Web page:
The visit by Kelly and the call by Powell follow a visit by Deputy Secretary of State Richard Armitage earlier this year. Mongolia was quick to offer support for the U.S. antiterrorism campaign: political statements of condolence and support and overflight of its western provinces for antiterrorism-related military flights. It is on its third rotation of troops in Iraq and has trained Afghan forces – contributions that were noted in Washington during the summer visit of President Bagabandi, and especially striking then given the announced pullout of Philippine forces. Mongolia’s management of its Muslim minority ! in the west is instructive to those seeking a bridge to Islamic Asia. Mongolia sees itself as a potential leader of what Batbayar Bat-Erdene, foreign affairs advisor to the prime minister, once described as a Greater Central Asia Co-Prosperity Sphere – in this case for economic cooperation, democratization, and institution-building.
The Mongolian Parliament’s approval late last month of its first coalition Cabinet speaks to significant gains in the consolidation of Asia’s democracies. Recognition of the new Cabinet followed intense political wrangling, with the victorious Motherland Democratic Coalition and former ruling Mongolian People’s Revolutionary Party – which split seats in summer elections – jockeying for 18 ministerial seats. Prime Minister Ts. Elbegdorj noted that “the two opposing powers are to make joint decisions for the first time in Mongolian history. This is a chance for us to revise the traditional understanding that one side builds while the other works in opposition.”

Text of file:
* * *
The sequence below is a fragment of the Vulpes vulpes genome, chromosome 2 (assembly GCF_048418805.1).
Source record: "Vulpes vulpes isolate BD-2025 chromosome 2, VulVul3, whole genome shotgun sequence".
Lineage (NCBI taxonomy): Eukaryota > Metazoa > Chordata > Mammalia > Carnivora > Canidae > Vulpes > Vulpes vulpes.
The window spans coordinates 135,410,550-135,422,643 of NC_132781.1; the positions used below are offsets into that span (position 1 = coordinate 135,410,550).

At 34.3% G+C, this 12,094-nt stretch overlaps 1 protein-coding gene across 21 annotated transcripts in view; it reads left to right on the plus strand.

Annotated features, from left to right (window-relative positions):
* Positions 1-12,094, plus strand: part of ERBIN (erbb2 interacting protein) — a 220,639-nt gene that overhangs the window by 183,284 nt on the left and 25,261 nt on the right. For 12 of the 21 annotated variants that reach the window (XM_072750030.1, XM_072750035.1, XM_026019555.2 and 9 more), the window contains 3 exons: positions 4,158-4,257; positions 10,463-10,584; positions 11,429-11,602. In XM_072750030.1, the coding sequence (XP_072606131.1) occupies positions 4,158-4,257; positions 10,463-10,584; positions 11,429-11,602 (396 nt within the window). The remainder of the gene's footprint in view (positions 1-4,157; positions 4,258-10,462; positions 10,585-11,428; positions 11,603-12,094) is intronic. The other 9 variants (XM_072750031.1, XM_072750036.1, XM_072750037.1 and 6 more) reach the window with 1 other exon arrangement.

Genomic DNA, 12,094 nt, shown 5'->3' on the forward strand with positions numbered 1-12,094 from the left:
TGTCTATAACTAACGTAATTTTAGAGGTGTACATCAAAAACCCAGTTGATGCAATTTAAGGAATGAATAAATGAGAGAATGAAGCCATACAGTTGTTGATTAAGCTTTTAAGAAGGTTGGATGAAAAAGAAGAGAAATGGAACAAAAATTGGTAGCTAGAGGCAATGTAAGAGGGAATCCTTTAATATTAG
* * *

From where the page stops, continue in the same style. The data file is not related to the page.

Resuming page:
Challenges remain. Coalition governments worldwide, devoid of national security crises, have not met with widespread success. However, Mongolia’s ability to see through its election dispute and seat a prime minister and coalition Cabinet surprised those predicting only political battles. Further power-sharing and a large legislative agenda – to be addressed after a two-week parliamentary hiatus – loom large on the political agenda. Mongolia, with a decade of transitional experience from a Stalinist system, may offer Central Asia, the Russian Far East, and perhaps most importantly, North Korea, “lessons learned” on the path of transition.